• By Scott Stiles •
After touching $14/cwt. in trading Monday and Tuesday, November rice futures turned lower to finish the week. Renewed strength in the U.S. dollar may have played a role in the rice market’s weakness.
In trading Tuesday, the U.S. dollar closed above key resistance at the Aug. 20 high of 93.75. The dollar rally continued on Wednesday and Thursday, eventually stalling at 94.52— a 1-year high. November rice futures lost a combined 28 cents/cwt from Tuesday to Thursday this week. Chart support for November rice is currently at $13.62.
Rough Rice Nov ’21 (ZRX21)
Cash basis for rice around eastern Arkansas is showing some harvest pressure this week. Also of note, barge freight was reported to have increased again this week.
In late August, NYMEX diesel futures were trading at $1.90/gallon. Following Hurricane Ida, diesel has been on steady climb, trading up to $2.36 this week.
This is adding costs for trucking, rail and barges. Rice basis at mills this week for September/October delivery was 23 cents per bushel under November futures. Basis at driers was in the range of 29 to 36 cents per bushel under November.
In Thursday’s export sales, long-grain rough rice shipments were a marketing year low of 1,845 tons — all to Mexico. However, long-grain milled shipments hit a marketing year high of 46,243 tons, with 43,146 of the total going to Iraq. There were no sales or shipments to Haiti for a second straight week.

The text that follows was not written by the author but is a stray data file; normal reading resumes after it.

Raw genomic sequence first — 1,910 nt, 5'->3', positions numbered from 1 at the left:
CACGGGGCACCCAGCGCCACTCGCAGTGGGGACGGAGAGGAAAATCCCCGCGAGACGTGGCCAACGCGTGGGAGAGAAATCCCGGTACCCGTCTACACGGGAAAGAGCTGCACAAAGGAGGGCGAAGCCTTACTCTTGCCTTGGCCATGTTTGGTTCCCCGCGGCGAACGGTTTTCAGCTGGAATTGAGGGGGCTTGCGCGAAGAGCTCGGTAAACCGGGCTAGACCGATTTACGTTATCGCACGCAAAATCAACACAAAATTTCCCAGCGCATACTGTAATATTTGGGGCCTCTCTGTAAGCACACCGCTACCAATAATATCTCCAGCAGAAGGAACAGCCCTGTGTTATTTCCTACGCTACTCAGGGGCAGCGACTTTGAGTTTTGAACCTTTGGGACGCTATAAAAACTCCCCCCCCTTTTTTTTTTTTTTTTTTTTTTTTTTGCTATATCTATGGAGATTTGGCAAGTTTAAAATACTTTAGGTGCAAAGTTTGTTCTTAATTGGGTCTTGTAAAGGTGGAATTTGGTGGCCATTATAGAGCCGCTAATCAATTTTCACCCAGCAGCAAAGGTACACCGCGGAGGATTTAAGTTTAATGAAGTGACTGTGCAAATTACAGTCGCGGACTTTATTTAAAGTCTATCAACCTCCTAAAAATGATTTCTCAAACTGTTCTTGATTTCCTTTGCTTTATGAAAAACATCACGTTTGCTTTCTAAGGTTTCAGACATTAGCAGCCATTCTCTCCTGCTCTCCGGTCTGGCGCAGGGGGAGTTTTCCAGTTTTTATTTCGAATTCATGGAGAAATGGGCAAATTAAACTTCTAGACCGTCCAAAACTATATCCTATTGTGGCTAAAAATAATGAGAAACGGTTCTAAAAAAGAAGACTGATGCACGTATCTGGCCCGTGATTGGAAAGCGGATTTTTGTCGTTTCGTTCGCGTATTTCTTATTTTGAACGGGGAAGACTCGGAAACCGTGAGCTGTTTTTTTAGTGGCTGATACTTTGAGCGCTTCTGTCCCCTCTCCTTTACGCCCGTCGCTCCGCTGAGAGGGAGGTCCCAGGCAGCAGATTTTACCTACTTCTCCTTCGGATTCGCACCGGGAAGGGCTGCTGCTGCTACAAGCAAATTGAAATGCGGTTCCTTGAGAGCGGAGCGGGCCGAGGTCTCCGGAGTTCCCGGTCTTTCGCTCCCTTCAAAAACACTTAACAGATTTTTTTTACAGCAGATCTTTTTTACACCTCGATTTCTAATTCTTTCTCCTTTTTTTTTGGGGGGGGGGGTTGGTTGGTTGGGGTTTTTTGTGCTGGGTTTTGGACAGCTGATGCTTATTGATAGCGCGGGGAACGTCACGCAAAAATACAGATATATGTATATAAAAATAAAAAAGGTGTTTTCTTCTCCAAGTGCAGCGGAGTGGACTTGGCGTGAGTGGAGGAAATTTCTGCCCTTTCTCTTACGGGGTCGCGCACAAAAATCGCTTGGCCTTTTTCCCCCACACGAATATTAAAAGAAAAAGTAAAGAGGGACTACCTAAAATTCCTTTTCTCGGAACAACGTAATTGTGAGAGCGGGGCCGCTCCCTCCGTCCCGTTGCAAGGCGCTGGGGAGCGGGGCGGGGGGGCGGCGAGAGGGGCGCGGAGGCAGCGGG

Update: All Gulf elevators are now said to be at least partially operational. Cargill’s reserve elevator is still undergoing repairs, but it can receive rail cars.
Shipments of corn, milo, and soybeans out of the Gulf are showing improvement — although cash basis along the Mississippi River has strengthened very little if any since Hurricane Ida.
There are a number of basis headwinds from rising fuel costs, tightening storage and fewer barges moving north from the Gulf.
Scott Stiles is a University of Arkansas Extension agricultural economist. He may be reached at firstname.lastname@example.org.